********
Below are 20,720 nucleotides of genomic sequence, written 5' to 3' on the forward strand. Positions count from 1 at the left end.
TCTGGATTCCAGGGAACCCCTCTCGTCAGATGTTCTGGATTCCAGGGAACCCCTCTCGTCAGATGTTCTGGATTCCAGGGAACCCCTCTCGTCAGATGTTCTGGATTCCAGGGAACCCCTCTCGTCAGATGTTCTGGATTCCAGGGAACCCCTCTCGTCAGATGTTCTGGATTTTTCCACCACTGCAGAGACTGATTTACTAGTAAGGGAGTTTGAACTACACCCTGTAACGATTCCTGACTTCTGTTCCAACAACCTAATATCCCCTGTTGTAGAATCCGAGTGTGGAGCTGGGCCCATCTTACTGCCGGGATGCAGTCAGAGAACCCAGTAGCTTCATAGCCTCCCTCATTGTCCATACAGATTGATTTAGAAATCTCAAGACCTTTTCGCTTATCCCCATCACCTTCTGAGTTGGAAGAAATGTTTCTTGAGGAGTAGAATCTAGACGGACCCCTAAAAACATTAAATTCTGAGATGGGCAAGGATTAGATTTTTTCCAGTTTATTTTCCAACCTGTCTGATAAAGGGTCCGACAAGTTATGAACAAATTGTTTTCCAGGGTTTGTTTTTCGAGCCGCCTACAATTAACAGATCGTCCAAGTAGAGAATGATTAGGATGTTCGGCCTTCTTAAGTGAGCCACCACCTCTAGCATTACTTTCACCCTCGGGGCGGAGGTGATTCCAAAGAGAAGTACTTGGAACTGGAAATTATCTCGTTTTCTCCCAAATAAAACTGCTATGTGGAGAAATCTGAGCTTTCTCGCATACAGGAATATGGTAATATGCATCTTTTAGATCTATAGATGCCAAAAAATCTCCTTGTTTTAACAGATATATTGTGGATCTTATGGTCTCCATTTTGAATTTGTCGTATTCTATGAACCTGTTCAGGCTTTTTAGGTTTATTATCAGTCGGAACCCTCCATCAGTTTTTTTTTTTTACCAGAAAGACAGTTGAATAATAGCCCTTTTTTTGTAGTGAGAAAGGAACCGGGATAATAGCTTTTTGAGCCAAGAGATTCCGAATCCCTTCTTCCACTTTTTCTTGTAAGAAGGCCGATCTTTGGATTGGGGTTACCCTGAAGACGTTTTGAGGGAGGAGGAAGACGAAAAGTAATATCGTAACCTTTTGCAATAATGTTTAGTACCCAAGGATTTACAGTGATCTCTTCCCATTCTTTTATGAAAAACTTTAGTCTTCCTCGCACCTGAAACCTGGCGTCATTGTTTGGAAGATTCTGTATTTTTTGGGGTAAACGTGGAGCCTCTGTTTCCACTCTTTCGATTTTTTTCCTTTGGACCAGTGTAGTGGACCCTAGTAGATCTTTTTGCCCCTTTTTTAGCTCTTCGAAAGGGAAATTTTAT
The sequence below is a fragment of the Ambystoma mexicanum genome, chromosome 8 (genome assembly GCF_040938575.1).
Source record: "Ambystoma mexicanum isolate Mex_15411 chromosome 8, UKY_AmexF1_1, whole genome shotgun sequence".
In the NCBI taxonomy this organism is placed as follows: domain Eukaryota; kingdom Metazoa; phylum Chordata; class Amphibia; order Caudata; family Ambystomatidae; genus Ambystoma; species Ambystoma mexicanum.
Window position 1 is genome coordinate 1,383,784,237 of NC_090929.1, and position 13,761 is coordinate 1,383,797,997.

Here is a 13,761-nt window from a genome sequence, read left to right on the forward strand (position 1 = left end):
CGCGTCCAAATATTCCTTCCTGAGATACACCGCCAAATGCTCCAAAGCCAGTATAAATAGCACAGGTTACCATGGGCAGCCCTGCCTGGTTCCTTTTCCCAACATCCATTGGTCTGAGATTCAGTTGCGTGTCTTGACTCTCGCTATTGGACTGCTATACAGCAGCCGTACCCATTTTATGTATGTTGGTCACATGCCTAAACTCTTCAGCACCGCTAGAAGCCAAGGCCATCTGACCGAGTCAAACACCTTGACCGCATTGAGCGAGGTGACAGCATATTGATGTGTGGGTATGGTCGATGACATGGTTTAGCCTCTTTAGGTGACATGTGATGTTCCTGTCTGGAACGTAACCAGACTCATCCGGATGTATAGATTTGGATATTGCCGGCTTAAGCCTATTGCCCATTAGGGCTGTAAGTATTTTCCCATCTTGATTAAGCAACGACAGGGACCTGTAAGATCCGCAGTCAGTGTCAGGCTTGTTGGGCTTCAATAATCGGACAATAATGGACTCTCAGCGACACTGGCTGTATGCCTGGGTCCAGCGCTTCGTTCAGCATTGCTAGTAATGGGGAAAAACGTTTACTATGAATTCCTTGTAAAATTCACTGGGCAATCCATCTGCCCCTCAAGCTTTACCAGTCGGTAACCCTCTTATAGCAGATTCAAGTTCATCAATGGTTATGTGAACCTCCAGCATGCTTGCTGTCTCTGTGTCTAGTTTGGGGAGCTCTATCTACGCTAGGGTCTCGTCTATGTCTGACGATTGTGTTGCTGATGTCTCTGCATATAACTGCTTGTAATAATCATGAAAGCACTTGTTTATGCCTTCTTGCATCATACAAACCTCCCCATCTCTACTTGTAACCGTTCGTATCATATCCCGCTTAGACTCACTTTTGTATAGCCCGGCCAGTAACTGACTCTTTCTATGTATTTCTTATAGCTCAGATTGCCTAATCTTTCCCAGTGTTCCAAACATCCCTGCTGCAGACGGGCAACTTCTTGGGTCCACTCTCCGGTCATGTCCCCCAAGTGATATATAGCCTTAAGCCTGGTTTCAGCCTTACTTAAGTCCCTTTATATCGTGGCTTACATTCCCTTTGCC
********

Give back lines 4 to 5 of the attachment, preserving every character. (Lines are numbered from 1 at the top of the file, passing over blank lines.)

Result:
Source record: "Ambystoma mexicanum isolate Mex_15411 chromosome 8, UKY_AmexF1_1, whole genome shotgun sequence".
In the NCBI taxonomy this organism is placed as follows: domain Eukaryota; kingdom Metazoa; phylum Chordata; class Amphibia; order Caudata; family Ambystomatidae; genus Ambystoma; species Ambystoma mexicanum.